Woman outside looking at phone

The easy trick that helps make your accounts more secure

Many online accounts and services now offer two-factor authentication(2FA). If you see a message about setting up 2FA, it’s an offer you shouldn’t refuse, even after you’ve strengthened your passwords (see this article about making passwords stronger).

Put simply, 2FA means that in addition to entering your password, a second verification is required for you to log in. You will usually be sent a code by text or email, which you’ll have to manually enter on the site. So even if someone has your stolen password, they can’t get into your account without that code.

Is the minor extra work involved with 2FA worth it? Yes, according to Sandor Palfy, CTO of Identity & Access Management at LogMeIn, which makes a password manager called LastPass. “2FA protects user credentials from password guessing software, eliminates the collateral damage from successful phishing attempts, and adds protection for consumers.”1

One more point about 2FA: If given the choice, use an authentication app to get the code. Sounds complicated, but it’s just an app that sits in your phone and generates the 2FA code that would otherwise be texted or emailed. This reduces the possibility of hackers intercepting a text or email on its way to you.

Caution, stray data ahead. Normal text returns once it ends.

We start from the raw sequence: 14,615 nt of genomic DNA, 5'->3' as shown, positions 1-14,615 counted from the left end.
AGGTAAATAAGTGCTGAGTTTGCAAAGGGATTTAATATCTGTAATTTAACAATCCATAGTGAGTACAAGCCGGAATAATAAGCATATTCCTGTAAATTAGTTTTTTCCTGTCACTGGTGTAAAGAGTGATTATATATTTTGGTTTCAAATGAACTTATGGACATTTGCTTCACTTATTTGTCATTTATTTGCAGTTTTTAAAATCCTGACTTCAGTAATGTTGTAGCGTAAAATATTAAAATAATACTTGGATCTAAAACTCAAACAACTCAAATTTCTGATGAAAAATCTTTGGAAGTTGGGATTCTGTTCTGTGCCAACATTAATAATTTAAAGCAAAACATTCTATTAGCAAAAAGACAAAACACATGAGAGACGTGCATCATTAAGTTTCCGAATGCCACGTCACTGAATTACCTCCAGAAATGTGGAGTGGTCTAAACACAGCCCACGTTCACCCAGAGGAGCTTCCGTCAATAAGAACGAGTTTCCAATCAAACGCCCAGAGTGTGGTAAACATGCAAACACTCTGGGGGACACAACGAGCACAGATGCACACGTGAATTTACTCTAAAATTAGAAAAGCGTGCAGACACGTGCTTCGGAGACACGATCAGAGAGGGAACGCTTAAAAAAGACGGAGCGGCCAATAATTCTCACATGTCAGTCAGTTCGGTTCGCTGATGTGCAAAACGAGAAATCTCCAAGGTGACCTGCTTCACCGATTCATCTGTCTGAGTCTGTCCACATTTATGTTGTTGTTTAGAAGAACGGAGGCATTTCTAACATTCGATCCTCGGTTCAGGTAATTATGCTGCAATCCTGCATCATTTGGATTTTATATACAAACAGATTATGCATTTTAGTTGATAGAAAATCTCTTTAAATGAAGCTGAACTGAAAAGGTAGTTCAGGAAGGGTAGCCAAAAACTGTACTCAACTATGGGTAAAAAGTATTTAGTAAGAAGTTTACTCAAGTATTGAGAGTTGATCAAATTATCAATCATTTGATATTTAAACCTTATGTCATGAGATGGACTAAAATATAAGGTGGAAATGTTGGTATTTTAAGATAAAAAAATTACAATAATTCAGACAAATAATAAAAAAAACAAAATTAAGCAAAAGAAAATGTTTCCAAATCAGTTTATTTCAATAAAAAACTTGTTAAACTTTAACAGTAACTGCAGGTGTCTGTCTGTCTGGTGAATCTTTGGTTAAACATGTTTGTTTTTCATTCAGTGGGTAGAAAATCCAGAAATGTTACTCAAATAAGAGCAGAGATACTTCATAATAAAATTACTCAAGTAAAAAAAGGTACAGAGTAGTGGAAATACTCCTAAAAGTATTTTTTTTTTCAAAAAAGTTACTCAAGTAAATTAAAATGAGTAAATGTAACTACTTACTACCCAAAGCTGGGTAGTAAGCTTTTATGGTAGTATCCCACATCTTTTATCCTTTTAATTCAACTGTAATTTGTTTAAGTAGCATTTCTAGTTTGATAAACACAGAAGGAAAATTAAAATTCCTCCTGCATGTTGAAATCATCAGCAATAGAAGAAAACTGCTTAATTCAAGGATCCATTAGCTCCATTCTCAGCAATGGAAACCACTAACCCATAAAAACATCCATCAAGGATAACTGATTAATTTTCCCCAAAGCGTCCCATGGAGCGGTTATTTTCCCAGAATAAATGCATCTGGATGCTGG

Finally, make sure you take advantage of any notifications or alerts for your important accounts, like banks, credit cards and email. These alerts, often delivered by text message, can include things like suspicious activity on your account or a login from a new device. Nipping any suspicious activity early can seriously limit the damage done.

Back to Password Security

How Your Password Gets Stolen

You get a scam email, text or call. Called phishing, smishing or vishing, this is the classic email, voice call or text message asking you to reveal personal or financial information. But it won’t be obvious—crooks are really good at making the request seem urgent and legitimate.

What you should do 
: Never give out personal information by email, voice or text. If the appeal does seem real, get in touch with the company directly using contact information from the back of your credit card, or go to the website yourself instead of clicking the link in the email.

Your data gets hacked at a company. You read in the news or hear directly from the company that a large database of IDs and passwords has been stolen.

What you should do 
: Immediately change the password for your account with that company. If you’ve been using the same or similar passwords for other sites, change those as well.

Your laptop or phone is stolen. The thief may check your browser history to find your bank and credit card sites, then scour the rest of your computer for clues to your passwords, like pet names and birthdays.

What you should do 
: First, set up your computer and phone so each requires a password or fingerprint login to turn back on if they’ve gone into sleep mode. Don’t store passwords in a document on your computer. And be sure to turn off auto-fill on your password manager and browser.

1 Sandor Palfy, Email interview, 5-1-18.

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